Lacinipolia rectilinea (Smith, )
WA : Ferry Co.
Ninemile-Hellgate Rd W of Spokane R mouth, 1440 ft
August 07, 1999, LG & EK Crabo.
Specimen courtesy of LGCC
Photograph copyright: Merrill A. Peterson
Lacinipolia rectilinea is a rarely collected, small moth (FW length 10 - 12 mm) that has been found in southwestern British Columbia, western Oregon, and the Columbia Basin during the summer. It has a slightly mottled, gray forewing with a nearly straight postmedial line with light ochre filling near a rusty to orange-brown spot in the posterior subterminal area. The forewing is mottled tan-gray with a slight to strong olive cast, grayer east of the mountains and greener west of the Cascade crest. The median area and costal subterminal area are slightly darker than the rest of the forewing, as is the mid-terminal area in some specimens. A small patch of rusty red or orange-red is present in the lower subterminal area adjacent to the light filling of the lower postmedial line. This is bordered by a darker gray spot in some individuals. A thin, black, basal dash is present, and a darker smudge is evident near the posterior margin in some specimens. The basal, antemedial, and postmedial lines are dark gray and filled with slightly lighter gray than the ground color, except for the posterior postmedial line, which contains light ochre yellow. The basal and antemedial lines are usually evident, but sometimes restricted to spots on the costa. The antemedial line is arched toward the outer margin with apex near the posterior margin. The median line is dark gray, diffuse, and angled at the reniform spot. The postmedial line is drawn toward the base on the costa, bent toward the base below the costa and then nearly straight to the posterior margin or weakly concave toward the base. The subterminal line is only evident as a transition between darker gray on the costa in the subterminal area and the lighter apex and vice-versa on the mid-forewing. The fringe is gray and slightly checkered. The forewing spots are outlined in black. The orbicular spot is round, filled with the ground and a dark ocellus. The claviform spot is similar without dark filling. The reniform spot is oval or weakly kidney-shaped, filled peripherally with light gray and centrally with the ground color. The hindwing is light whitish-gray with a darker margin and discal spot. The hindwing fringe is white with a gray base. The head and thorax are gray to olive-gray with slight, dark barring on the collar in a few individuals. The eye is covered with fine hairs. The male antenna is filiform.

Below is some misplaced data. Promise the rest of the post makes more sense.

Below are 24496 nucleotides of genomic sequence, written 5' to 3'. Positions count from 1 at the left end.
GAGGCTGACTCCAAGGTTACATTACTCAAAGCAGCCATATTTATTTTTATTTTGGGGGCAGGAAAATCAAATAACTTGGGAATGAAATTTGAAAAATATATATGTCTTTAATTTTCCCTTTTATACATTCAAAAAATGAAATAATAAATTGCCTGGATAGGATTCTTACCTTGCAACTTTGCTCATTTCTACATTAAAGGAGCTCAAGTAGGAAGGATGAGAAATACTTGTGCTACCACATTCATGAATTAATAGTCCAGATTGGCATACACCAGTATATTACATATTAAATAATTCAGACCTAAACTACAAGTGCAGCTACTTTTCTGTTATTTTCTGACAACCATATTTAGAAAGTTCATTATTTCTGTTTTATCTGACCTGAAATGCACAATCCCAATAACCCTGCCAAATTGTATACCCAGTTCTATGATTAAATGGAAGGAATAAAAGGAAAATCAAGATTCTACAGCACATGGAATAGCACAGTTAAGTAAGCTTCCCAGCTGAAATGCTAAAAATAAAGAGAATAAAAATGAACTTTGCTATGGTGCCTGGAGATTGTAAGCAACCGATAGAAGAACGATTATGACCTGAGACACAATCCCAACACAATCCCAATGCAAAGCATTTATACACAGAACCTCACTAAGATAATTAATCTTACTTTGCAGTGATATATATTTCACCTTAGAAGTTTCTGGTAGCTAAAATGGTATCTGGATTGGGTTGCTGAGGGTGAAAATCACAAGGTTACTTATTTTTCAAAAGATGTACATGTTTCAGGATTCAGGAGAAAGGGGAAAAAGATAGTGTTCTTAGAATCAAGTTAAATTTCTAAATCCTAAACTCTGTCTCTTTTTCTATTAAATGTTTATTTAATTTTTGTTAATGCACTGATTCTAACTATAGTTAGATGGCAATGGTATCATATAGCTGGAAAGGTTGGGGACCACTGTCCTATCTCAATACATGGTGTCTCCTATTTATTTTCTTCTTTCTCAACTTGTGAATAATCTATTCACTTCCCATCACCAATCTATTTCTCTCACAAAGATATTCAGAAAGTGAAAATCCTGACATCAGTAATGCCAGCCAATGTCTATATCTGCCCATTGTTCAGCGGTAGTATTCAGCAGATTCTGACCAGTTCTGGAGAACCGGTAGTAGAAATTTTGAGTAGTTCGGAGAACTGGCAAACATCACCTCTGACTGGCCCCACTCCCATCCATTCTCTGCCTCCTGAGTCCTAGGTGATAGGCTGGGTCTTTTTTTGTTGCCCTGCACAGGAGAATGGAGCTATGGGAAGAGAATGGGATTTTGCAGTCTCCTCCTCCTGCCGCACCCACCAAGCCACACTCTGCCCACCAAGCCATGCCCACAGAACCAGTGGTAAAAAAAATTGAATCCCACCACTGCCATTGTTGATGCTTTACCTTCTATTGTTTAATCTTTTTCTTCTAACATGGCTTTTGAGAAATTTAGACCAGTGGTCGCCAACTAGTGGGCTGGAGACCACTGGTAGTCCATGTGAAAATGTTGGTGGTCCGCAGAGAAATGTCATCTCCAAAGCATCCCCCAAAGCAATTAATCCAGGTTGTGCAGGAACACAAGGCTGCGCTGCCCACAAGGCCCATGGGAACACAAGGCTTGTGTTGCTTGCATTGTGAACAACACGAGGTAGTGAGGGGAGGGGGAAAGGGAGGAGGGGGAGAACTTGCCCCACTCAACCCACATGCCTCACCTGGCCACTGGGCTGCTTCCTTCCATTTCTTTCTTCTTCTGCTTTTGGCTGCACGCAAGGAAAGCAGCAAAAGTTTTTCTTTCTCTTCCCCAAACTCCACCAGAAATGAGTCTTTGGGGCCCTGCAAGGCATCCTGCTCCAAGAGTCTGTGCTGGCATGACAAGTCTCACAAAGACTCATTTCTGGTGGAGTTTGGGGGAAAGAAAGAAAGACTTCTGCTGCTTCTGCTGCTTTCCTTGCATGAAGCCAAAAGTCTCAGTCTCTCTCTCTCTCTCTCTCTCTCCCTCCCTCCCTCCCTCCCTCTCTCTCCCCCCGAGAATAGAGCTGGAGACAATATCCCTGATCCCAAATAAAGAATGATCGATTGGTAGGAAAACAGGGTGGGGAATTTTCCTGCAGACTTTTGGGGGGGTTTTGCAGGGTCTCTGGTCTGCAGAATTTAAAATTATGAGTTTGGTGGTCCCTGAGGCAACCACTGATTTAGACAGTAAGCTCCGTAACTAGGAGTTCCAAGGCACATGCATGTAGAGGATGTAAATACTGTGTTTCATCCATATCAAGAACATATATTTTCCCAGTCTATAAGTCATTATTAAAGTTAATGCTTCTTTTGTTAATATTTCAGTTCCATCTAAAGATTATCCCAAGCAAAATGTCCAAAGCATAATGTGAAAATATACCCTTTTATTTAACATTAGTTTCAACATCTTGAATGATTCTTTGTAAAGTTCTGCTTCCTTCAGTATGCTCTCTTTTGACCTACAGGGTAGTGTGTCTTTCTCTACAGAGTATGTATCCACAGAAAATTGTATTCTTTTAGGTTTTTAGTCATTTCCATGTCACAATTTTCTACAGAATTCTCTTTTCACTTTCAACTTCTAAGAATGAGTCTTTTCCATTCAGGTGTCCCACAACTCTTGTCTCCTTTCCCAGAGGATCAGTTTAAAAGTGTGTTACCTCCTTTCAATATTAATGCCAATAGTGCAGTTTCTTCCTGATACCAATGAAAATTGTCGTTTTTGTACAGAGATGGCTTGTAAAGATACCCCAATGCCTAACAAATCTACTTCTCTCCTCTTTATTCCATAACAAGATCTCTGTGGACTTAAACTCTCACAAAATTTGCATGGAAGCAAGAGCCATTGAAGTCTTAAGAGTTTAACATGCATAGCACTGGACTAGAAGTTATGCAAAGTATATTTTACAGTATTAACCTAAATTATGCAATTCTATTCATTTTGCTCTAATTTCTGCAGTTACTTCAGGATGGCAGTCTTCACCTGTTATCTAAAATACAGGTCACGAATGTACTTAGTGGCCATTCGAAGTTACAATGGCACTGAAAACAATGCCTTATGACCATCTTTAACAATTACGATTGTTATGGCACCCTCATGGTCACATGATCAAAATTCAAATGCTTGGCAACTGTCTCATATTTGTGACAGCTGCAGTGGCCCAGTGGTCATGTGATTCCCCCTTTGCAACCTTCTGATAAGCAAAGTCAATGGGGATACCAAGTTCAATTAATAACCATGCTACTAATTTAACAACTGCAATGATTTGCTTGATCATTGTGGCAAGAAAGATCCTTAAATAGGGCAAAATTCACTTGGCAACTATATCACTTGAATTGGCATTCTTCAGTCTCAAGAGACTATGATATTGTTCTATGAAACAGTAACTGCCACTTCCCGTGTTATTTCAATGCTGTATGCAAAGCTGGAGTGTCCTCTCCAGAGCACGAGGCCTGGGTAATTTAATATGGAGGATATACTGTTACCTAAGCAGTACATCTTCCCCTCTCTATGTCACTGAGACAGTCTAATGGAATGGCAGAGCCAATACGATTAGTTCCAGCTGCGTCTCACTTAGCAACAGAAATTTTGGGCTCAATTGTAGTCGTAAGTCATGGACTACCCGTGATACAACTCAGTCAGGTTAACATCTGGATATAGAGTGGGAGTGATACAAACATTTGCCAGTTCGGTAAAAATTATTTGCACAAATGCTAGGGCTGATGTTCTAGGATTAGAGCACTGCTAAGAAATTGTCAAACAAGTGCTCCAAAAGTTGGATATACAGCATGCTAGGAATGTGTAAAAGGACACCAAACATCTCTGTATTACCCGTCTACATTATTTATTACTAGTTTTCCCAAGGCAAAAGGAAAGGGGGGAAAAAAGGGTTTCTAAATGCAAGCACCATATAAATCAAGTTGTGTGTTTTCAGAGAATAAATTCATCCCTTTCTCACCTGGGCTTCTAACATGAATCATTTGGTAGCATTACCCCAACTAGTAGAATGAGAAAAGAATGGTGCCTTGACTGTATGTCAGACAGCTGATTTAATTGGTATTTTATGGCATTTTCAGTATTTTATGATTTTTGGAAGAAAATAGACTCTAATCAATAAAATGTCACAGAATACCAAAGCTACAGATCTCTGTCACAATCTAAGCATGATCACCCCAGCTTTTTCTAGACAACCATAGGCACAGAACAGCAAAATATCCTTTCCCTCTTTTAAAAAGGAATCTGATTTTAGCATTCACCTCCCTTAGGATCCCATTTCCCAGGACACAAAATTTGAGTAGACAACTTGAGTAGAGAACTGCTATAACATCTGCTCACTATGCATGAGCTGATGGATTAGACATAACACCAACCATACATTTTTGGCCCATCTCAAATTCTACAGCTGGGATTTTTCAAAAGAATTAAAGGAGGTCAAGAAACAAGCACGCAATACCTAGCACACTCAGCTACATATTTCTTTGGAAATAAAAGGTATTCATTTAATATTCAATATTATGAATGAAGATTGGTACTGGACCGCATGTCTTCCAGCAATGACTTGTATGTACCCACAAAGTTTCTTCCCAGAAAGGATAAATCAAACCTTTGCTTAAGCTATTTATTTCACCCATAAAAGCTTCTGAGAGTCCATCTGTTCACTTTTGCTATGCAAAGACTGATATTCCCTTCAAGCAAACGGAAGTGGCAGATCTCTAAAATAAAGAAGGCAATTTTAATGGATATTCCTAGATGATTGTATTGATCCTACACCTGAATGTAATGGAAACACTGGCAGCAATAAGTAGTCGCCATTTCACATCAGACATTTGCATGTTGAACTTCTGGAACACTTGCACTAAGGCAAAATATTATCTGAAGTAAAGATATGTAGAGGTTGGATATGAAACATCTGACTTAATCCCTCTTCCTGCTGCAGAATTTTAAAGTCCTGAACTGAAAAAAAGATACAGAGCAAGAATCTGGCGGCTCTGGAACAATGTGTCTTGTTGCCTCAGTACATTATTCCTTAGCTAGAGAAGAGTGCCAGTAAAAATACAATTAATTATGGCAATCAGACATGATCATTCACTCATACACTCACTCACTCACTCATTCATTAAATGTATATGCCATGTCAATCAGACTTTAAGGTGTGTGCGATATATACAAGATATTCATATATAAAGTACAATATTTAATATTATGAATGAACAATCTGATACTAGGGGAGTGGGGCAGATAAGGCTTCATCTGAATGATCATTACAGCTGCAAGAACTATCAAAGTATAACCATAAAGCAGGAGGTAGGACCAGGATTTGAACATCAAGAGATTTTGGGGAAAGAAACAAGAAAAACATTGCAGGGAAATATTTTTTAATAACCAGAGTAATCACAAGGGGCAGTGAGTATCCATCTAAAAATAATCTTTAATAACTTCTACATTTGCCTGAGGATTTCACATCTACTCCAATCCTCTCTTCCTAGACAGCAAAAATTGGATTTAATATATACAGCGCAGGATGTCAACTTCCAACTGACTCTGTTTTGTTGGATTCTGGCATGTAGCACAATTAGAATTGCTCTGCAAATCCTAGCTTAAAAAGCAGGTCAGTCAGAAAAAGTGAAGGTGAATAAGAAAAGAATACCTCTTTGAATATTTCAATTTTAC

This species can usually be recognized by its small size, even gray or greenish color with contrasting spot formed by the filling of the postmedial line, and reddish area in the lower subterminal area. It is most similar to Lacinipolia comis, which is usually darker charcoal-gray with contrasting, yellow-green to olive patches on the base and in the subterminal area, whereas in L. rectilinea, these patches are red. The males of these two species have a very large triangular cucullus at the end of the valve, larger than that of Lacinipolia olivacea and much larger than that of Lacinipolia davena.
This species was described from our area. The type locality of Mamestra rectilinea Smith is [British Columbia], Vancouver.
This species is rather uncommon and narrowly restricted to moist riparian habitats along creeks and rivers, disturbed agricultural areas, and even urban areas at low elevations in the Columbia Basin east of the Cascades.
Lacinipolia rectilinea is found in southwestern British Columbia, the Willamette Valley of western Oregon, and in the Columbia Basin.
This species is recorded from western California as far south as the vicinity of San Luis Obispo County on the Moth Photographers Group web site.
No information is presently available regarding larval foodplants of this species, but it is probably a climbing cutworm that feeds on various herbaceous vegetation like closely related species.
The flight period of L. rectilinea is summer. Most specimens have been collected in late July and early August.